Spying is not like the movies. From Bridge of Spies to 007, state-sponsored espionage is no longer confined to the treasure troves of government secrets. Today’s biggest threat actors, backed by powerful state-sponsors, have set their sights on private industries, and there is no going back.
As the US government continues to utilize innovations from the private sector, these companies become ideal targets for foreign espionage. Today’s unprecedented amount of data swimming on corporate hard drives has given malicious actors ample economic and security incentives to infiltrate private industry.
No innovator is too big or too small to be a victim of cyber espionage. State-sponsored hackers are actively working to cannibalize the technology that powers our economy. In doing so, they help their nation-state patrons leapfrog toward technological breakthroughs, saving them time, brain power, and research dollars at the expense of your enterprise. State-sponsored hackers are also tirelessly engaged in activities to steal secrets from the United States’ leading defense contractors in an effort to both replicate and neutralize the nation’s most advanced weapon systems.
These potentially catastrophic scenarios are not hypothetical; they are real and happening even as you read this article. Private industry executives should learn from the government’s experience in defending against these attacks and take comfort in knowing that these threats can be minimized, largely with a few commonsense actions.
- Awareness is a critical first step. Innovators across all sectors and of all sizes must recognize that they are targets. While companies know they may need to amplify cybersecurity precautions prior to a merger or acquisition, this level of vigilance should be employed at all times. Cybersecurity is not about buying an expensive tool to deploy on your network – it’s about developing long term strategies to minimize risk and maximize corporate resiliency in the event of a data breach.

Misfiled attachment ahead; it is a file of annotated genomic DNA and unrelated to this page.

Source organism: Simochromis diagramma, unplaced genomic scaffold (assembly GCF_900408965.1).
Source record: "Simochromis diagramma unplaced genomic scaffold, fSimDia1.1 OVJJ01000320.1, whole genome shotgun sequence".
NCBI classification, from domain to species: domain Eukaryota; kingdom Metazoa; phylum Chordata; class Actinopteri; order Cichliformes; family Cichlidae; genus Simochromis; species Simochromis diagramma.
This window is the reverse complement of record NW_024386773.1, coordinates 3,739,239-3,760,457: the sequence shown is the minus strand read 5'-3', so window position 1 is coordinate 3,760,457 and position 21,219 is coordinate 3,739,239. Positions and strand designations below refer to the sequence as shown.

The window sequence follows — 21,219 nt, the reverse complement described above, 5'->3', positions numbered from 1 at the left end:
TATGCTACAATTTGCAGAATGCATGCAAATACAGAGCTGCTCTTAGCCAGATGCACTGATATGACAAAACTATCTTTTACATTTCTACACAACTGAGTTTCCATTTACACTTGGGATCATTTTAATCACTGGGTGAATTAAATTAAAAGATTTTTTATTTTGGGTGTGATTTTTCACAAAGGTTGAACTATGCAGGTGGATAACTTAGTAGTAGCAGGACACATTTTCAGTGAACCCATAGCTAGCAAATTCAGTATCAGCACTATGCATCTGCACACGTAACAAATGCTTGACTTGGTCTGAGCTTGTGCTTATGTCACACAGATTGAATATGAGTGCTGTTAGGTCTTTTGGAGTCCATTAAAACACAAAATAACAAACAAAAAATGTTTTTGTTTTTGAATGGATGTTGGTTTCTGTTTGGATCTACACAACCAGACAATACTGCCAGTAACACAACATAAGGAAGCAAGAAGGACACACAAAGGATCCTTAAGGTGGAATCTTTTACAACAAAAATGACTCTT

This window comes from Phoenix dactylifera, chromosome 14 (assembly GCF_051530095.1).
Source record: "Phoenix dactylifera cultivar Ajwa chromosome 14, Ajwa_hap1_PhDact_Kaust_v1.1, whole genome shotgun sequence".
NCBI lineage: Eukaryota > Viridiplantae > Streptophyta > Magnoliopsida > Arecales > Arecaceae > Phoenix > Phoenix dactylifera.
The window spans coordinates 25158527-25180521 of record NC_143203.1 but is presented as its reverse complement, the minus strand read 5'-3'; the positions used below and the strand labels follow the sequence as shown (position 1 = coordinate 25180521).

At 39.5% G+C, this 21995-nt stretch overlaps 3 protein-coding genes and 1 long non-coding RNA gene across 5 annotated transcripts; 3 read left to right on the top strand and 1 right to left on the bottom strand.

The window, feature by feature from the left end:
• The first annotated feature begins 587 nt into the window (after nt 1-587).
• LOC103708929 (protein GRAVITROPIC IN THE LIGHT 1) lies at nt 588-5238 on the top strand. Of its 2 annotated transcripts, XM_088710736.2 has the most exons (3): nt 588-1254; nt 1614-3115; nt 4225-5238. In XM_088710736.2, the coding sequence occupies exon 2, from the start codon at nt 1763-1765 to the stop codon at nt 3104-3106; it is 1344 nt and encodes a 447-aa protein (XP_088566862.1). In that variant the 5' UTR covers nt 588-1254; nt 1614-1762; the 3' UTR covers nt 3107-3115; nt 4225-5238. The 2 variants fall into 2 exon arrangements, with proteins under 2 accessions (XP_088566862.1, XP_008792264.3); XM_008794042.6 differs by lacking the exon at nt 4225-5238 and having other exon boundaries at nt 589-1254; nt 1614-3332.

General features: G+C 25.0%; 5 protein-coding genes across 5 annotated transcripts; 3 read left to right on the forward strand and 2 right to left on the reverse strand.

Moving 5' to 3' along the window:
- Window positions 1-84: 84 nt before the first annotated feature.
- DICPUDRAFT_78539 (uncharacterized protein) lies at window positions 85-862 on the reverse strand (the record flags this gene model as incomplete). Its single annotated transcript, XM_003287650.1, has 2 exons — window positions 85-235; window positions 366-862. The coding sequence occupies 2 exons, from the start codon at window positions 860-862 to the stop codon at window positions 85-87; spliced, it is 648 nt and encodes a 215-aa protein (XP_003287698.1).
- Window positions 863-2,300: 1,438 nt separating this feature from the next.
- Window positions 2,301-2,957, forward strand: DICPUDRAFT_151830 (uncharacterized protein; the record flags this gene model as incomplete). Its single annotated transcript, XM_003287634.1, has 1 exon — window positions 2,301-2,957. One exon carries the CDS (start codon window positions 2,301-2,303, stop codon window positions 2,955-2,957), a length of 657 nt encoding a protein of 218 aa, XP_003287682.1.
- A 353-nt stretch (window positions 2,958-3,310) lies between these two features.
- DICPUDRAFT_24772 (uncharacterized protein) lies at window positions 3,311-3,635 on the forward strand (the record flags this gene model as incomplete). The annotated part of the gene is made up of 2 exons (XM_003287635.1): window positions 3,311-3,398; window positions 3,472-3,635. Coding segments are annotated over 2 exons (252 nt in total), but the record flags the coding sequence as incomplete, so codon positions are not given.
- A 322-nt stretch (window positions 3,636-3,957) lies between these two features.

- Having the proper staff in place comes next. Too often the responsibilities of threat awareness and security fall on the shoulders of IT practitioners. C-suite executives unfamiliar with the nuances of cyber infrastructure often conflate programmers, coders, and other IT professionals with cybersecurity specialists. In reality, most IT practitioners are not trained security engineers. Asking an IT practitioner or IT generalist to handle cybersecurity is akin to asking an electrician to repair your plumbing problem. Cybersecurity cannot be relegated to a simple line item in an IT budget. Instead, seek to hire an in-house cybersecurity expert or partner with a cyber consultancy. Doing so is an investment in your company’s long-term wellbeing and success.
- Company-wide vigilance is also important. Executives have the power to stimulate an open and honest cybersecurity dialogue within all facets of the company. Employees should not be shamed for exercising insufficient cyber hygiene but should instead be educated on how to best protect themselves, their coworkers, and the collateral they work hard to produce. For employees who may not be tech savvy, framing cybersecurity as a business concern rather than an IT problem contextualizes the issue in a more familiar and tangible way.
- Information sharing across enterprises can be hugely beneficial. While there used to be a stigma surrounding cybersecurity breaches, the prevalence of cyberattacks in today’s digital environment means that companies cannot afford to isolate themselves. Sharing information on Indicators of Compromise (IOC) is paramount to the success of both individual companies and sectors at large. If you are a target, your competitor down the street is too. It would behoove companies to institutionalize explicit yet secure channels of communication devoted to collaborating against common adversaries.
- Finally—and perhaps most importantly—the concept of least privilege should be strictly enforced. Compartmentalizing sensitive information is imperative to your company’s cyber hygiene. In order to ensure employees do not jeopardize this data—whether willfully or accidentally—each should only have access to the information that directly pertains to his or her day-to-day responsibilities. Should a hacker ever compromise the system of one employee, this security measure would deny them the freedom to move laterally throughout your enterprise network—dramatically narrowing the scope and blast radius of damage they would be able to inflict.
Cybersecurity may seem like a daunting undertaking, but these basic best practices may dramatically improve your company’s information security. The consequences are too great to do otherwise.